The tribe comes first, before one man,
And the village, before the clan,
Forsake the village for the nation,
But, for yourself, the whole creation.
What is the meaning of this riddle? The first three lines constitute a heirarchy with the nation at the top, followed by the city, the family, and finally, at the lowest position, the individual. The fourth line then flips this heirarchy upside down (or makes it cyclical) by placing you at the top. But not only that, your own existence is to be valued more than the entire universe.
I love this riddle because it captures the truth of both objectivity and subjectivity. On the one hand, relative to the group the individual is insignificant. I might be a great asset to my organization, but it would be megalomania for me to think the group wouldn’t succeed without me. Likewise, if I go on a family vacation and am in a bad mood, oozing anger and self-pity, it’s not the family’s duty to make me feel better, but my duty to harmonize with the family.
On the other hand, my being is all that I have. If I cease to exist, the universe ceases to exist (for me). No matter what the group demands of me, no matter how important its imperative is compared to mine, what matters to me is my own well-being, growth, and survival. This becomes most clear when I am sick. I stop answering phone calls, keeping appointments, and doing things for others by necessity. If I do not, I become more sick (and even less able to fulfill my duties).
I think it would be wrong to interpret this riddle as saying at the end of the day the individual is the most important thing. The heirarchy isn’t inverted, it’s transformed into a circle. The point is that it’s relative: the individual is both the least and most important, depending on your perspective. None of us are the center of the universe (the world doesn’t revolve around me). At the same time each of us are- from our own perspective- the center of the universe (the world does revolve around me). But it also revolves around you, and him, and her, and it, etc.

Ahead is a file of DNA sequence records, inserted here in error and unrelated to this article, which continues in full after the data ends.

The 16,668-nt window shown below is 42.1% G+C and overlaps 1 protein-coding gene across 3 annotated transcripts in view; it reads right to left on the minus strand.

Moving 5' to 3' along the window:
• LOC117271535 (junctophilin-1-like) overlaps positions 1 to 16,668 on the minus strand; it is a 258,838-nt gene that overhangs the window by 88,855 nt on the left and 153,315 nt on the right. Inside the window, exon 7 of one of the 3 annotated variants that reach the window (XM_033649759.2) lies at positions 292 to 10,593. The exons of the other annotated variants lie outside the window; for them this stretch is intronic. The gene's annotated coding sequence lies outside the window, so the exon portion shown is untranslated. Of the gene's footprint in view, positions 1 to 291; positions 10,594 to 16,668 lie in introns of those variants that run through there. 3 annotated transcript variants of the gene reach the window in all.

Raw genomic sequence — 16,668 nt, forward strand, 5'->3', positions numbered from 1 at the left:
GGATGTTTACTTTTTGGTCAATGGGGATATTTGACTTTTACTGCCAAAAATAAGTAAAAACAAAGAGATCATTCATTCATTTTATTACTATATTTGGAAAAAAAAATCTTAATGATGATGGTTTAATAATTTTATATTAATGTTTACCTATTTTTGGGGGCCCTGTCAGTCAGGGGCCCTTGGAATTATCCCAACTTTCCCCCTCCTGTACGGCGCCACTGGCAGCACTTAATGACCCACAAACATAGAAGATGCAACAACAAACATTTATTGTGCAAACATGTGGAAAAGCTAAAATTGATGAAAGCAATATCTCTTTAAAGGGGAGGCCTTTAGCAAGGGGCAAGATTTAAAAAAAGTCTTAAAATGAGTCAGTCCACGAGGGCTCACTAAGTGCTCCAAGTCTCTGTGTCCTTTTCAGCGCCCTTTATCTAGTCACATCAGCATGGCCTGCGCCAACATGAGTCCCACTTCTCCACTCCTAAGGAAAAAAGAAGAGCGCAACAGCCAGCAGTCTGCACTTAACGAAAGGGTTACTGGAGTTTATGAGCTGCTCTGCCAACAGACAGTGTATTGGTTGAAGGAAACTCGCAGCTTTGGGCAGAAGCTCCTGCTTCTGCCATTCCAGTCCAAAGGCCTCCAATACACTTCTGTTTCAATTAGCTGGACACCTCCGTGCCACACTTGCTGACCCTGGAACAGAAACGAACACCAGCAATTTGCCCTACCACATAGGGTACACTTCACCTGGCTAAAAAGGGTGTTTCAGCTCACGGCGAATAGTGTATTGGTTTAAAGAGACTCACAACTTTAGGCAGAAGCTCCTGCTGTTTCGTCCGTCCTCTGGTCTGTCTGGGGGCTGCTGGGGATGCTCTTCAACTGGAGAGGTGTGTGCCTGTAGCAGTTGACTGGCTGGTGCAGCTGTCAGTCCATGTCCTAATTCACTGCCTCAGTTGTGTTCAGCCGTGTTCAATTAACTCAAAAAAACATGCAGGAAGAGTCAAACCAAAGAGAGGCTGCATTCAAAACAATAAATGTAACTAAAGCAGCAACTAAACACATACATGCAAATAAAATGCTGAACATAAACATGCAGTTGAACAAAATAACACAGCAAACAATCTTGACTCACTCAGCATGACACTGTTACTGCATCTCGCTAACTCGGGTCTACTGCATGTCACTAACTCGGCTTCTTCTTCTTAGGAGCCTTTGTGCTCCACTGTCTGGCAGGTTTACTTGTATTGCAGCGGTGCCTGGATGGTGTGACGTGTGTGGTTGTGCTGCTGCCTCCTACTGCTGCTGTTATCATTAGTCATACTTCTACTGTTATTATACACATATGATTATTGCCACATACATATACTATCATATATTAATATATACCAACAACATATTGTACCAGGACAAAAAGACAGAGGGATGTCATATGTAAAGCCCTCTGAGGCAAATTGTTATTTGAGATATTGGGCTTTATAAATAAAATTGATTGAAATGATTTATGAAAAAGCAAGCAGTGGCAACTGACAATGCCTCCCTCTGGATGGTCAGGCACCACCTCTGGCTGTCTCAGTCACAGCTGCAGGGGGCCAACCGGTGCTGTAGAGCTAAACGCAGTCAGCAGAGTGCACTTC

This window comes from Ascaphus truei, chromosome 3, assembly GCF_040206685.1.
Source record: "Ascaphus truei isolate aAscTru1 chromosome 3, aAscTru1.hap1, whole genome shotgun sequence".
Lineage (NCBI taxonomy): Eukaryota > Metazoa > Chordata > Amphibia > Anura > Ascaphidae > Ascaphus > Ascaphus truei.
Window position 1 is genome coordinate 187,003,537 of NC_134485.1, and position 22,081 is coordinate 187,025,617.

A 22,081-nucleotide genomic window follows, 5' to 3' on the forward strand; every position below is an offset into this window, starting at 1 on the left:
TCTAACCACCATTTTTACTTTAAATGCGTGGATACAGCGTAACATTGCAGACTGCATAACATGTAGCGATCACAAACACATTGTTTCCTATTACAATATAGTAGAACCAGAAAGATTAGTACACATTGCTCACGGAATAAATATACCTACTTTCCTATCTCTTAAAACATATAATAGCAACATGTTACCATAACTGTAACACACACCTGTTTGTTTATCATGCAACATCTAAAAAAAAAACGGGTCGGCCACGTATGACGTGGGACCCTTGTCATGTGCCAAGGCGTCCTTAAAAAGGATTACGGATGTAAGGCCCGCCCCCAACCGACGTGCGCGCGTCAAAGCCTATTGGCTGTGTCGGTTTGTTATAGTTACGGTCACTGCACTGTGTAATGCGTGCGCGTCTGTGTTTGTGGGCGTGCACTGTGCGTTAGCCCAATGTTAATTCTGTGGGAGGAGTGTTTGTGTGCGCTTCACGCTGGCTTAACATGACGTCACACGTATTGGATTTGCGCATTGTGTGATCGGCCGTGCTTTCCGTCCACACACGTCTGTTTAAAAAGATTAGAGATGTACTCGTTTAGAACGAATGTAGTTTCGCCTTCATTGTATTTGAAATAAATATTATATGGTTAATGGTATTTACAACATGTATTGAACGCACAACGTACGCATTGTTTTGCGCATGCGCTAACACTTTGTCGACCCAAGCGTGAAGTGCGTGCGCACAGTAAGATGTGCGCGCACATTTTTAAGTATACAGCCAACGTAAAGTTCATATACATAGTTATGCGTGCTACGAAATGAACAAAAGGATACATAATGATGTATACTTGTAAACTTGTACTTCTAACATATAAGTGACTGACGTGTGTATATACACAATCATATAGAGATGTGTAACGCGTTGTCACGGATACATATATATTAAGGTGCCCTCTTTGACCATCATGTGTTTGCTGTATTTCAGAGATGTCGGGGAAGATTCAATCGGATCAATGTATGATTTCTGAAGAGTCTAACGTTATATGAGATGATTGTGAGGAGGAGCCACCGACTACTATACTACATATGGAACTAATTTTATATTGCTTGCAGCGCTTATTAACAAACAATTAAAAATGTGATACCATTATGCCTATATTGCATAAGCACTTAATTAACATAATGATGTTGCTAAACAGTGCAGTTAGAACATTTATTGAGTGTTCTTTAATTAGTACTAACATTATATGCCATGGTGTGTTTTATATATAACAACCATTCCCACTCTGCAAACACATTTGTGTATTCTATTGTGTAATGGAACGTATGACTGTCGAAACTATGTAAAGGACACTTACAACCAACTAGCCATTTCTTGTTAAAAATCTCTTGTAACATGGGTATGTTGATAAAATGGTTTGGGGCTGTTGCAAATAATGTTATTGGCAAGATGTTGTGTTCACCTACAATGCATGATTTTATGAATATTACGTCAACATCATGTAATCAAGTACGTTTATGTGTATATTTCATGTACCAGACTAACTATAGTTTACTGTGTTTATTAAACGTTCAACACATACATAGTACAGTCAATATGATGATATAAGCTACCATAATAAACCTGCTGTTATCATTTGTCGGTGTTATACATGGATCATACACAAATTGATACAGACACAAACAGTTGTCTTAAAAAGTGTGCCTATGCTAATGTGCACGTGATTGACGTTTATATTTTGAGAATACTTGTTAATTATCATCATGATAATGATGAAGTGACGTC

There’s not a single center to the universe, but many.
How can we practice this knowledge? The Buddhists call it ‘being alone in order to connect’, or ‘practicing solitude with and for others’. This seems like a paradox, and probably is, but not impossible to resolve.
I think there are two benefits of solitude that we need daily. One is physical. Being alone allows my nervous system to relax. For as long as I’m alone, I’m not worried about appearing to others as a sane and compassionate person (I am, I think, but it’s the APPEARING sane and compassionate that’s really exhausting). This is most easy to notice by observing your face when you’re alone. 95% of any social interaction is spent mirroring the face of other people. When you’re alone, you can let your jaw go slack and your face go neutral. You quit smiling, and ideally, quit clenching your jaw. In a social setting, this would make you look like a bored yokel or worse. But it’s really relaxing and resorative! The other benefit is pyschological, and here I’m going to be auto-biographical, assuming you’ve experienced something similar.
I grew up with an ethical imperative to be nice to other people. While this imbued in me good habits, it’s not good “pure and simple”. That’s because often the reason I was being nice to somebody was because I was afraid- afraid of not being liked, afraid of getting in trouble for bad behavior, afraid of disappointing or making God angry, afraid of being alone if people saw how I really felt.
Part of my growth has involved a rejection of “being nice” because it’s the right thing to do. It’s the wrong thing to do if it’s motivated by guilt or a sense of duty, and not an honest expression of love.
Part of my continuing growth has been to reintroduce kindness with the knowledge that it needs to come from an authentic place. Enter: solitude. I need solitude so that I am not overwhelmed by other people, so that I have a chance to crawl inside myself and see what’s there. When I do that for myself- it usually only takes an hour or two- I can then rejoin my fellows with a good attitude. I can be kind because I welcome, rather than resent, their presence.
I still haven’t made a strong case for helping others. Maybe some of you could help, by commenting below. I know most of my readers volunteer in some shape or form. At the very least, I can say the following: that giving yourself to other people frees you from your own worries, that being concerned with the welfare of others makes you less concerned with satisfying your own pleasure- which itself is an ephemeral type of joy, that working with others feeds the spirit in a way a self-seeking society would rather have us not believe possible, and that why not, I mean, we’re all visitors on this planet farting around until we die, we might as well do something other than ensure our survival- hold that thought, my stomache is growling.